“Absolutely inappropriate,” the judge replied. “And who is she to be demanding that of anybody?”
Mr. Ingham told the court that his client was upset that it was not taking her concerns seriously. “She said to me, when she gave me this shopping list, that she anticipates that, as it has been done before, the court will simply sweep it under the carpet and ignore any negative inferences with regard to Mr. Spears,” Mr. Ingham said, according to a transcript.
Mr. Ingham also raised Ms. Spears’s urgent desire to terminate the conservatorship altogether. She had even mentioned the possibility of changing her lifestyle and retiring, but believed the conservatorship precluded that, he said, according to a transcript.
The judge said that she would consider ending the conservatorship if Ms. Spears established a healthy relationship with a therapist and returned one year’s worth of clean drug tests. But the judge would not guarantee it.
Those gathered, including the judge and lawyers on both sides, raised the possibility that Ms. Spears’s boyfriend was provoking her discontent.
Behind closed doors
In 2016, Ms. Spears released her ninth studio album and performed more than 50 times in Las Vegas. But in private, she was again protesting the conservatorship, according to a report written by a probate investigator.
Ms. Spears told the investigator that she was “very angry” about the way her life was being run, and described security around her at all times. She was also being tested for drugs numerous times weekly, and her credit card was held by her security team or assistant and used at their discretion, the report said.
Ms. Spears wanted to make cosmetic changes to her home, like restaining her kitchen cabinets, she told the investigator, but was forbidden by her father, who told her too much money was being spent.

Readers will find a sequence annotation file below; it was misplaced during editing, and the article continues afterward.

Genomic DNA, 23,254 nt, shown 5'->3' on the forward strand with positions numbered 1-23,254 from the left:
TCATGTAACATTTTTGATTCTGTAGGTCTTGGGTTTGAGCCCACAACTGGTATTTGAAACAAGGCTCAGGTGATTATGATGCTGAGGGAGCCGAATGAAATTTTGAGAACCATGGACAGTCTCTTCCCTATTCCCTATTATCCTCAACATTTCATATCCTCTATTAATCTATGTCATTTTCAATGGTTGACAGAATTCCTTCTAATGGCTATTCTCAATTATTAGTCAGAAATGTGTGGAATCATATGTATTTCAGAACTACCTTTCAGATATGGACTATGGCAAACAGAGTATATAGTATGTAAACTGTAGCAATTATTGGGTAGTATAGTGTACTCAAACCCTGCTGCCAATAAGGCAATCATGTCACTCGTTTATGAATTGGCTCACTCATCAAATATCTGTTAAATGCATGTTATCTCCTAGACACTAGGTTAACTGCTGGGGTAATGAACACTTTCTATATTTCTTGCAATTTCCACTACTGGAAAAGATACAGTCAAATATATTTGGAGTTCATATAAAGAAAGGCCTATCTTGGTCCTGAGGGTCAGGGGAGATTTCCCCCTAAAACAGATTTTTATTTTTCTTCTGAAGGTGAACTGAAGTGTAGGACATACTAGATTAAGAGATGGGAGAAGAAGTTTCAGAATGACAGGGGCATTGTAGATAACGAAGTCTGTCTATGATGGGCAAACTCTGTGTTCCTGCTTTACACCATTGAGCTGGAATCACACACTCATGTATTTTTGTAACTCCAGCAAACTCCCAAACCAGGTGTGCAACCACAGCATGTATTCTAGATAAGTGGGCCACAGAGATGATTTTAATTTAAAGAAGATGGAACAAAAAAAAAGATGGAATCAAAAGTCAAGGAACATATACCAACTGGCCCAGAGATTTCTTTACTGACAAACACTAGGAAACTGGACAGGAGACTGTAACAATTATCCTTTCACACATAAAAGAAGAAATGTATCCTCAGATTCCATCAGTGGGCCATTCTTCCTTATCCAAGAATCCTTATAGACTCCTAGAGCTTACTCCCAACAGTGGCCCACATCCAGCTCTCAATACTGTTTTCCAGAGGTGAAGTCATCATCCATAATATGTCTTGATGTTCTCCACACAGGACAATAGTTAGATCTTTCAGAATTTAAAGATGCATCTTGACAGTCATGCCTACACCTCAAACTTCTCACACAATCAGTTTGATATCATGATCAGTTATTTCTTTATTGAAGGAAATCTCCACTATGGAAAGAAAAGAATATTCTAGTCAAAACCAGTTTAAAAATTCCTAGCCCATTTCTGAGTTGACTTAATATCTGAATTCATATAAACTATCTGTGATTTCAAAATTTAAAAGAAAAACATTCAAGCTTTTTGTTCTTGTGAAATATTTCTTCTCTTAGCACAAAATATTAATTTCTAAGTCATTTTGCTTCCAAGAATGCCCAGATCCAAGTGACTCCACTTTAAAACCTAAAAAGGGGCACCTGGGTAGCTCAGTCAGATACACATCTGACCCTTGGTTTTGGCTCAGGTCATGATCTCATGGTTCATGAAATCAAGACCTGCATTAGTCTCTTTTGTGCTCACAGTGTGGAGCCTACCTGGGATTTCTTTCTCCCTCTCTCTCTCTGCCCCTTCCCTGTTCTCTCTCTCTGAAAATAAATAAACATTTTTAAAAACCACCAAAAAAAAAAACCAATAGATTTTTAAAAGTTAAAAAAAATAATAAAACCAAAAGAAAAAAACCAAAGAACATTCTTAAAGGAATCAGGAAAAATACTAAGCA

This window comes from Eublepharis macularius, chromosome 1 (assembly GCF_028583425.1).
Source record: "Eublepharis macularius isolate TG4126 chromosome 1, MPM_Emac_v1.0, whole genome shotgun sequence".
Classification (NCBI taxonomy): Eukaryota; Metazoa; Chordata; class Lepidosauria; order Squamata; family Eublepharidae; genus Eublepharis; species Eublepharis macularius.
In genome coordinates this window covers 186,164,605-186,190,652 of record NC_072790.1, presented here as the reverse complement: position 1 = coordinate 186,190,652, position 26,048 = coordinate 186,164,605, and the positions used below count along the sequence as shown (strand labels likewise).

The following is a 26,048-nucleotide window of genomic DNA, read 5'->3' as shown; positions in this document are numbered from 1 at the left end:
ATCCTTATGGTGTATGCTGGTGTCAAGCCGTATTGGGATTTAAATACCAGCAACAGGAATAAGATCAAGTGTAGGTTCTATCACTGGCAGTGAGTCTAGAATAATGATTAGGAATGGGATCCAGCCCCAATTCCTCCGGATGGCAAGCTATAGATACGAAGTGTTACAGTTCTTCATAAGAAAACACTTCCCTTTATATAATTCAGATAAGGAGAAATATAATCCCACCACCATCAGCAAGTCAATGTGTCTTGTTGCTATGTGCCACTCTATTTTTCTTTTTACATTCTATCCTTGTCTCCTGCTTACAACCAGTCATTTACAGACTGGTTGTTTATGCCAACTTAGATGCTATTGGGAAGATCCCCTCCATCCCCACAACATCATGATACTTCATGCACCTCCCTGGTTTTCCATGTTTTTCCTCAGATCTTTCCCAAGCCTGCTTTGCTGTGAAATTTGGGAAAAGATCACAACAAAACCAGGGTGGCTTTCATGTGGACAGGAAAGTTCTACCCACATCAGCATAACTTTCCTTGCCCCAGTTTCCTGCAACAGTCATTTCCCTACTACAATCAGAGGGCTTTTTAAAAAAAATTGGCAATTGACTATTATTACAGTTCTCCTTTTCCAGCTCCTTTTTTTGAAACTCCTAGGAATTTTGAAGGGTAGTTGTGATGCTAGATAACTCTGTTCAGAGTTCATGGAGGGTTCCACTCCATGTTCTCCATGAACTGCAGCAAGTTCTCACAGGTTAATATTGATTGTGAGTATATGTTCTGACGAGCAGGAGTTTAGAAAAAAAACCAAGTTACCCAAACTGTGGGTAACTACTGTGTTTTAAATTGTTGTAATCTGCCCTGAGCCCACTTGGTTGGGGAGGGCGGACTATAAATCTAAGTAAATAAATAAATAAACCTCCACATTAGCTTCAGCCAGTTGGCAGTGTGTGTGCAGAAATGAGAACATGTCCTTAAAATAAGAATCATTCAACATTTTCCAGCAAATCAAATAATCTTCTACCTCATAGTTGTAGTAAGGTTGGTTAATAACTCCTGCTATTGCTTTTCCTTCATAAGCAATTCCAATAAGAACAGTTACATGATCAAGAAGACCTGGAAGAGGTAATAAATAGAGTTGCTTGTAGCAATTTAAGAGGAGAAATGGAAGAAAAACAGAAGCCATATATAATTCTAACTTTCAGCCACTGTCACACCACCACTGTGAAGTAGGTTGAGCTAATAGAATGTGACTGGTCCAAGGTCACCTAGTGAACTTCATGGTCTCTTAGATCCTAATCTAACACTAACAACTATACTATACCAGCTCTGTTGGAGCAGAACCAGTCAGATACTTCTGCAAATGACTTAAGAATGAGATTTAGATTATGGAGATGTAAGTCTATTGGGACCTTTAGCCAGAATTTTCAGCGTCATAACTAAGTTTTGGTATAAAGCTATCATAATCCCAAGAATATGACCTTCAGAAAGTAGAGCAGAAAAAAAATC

The public image of Ms. Spears’s life gave little sense of the turmoil she was expressing privately. An Instagram feed presented her as playfully approachable, and a new, lucrative Las Vegas show was set to begin in February 2019. Then, a month before the opening, Ms. Spears announced an “indefinite work hiatus,” canceling the residency.
That spring, Ms. Spears appeared at a closed-door hearing and read a statement. According to a transcript, she asserted that she had been forced into a mental health facility against her will on exaggerated grounds, which she viewed as punishment for standing up for herself and making an objection during a rehearsal.
She also claimed she had been forced to perform while sick with a 104-degree fever, calling it one of the scariest moments of her life.
Ms. Spears ran down a list of her recent accomplishments, including tours and album releases. She told those present there was nothing wrong with her.
As the fight drags on, the bills are piling up — and, in a quirk of the conservatorship system, Ms. Spears has to pay for lawyers on both sides, including those arguing against her wishes in court. A recent $890,000 bill from one set of Mr. Spears’s lawyers, covering about four months of work, included media strategizing for defending the conservatorship.
So Britney was never silenced, she was heard by the judges a lot of times but they never cared about her and the abuse she was suffering. They just want her money. There is no doubt that this is conservatorship abuse and someone has to do something and save Britney once and for all. She does not deserve this. No one deserves this.
Tomorrow, once again, Britney will address the court directly. Judge Brenda Penny already knows everything so we’ll see if she’s finally going to listen to Britney and DO SOMETHING.
And last but not least… Britney you’re a f*cking warrior. And we will never stop until you’re free.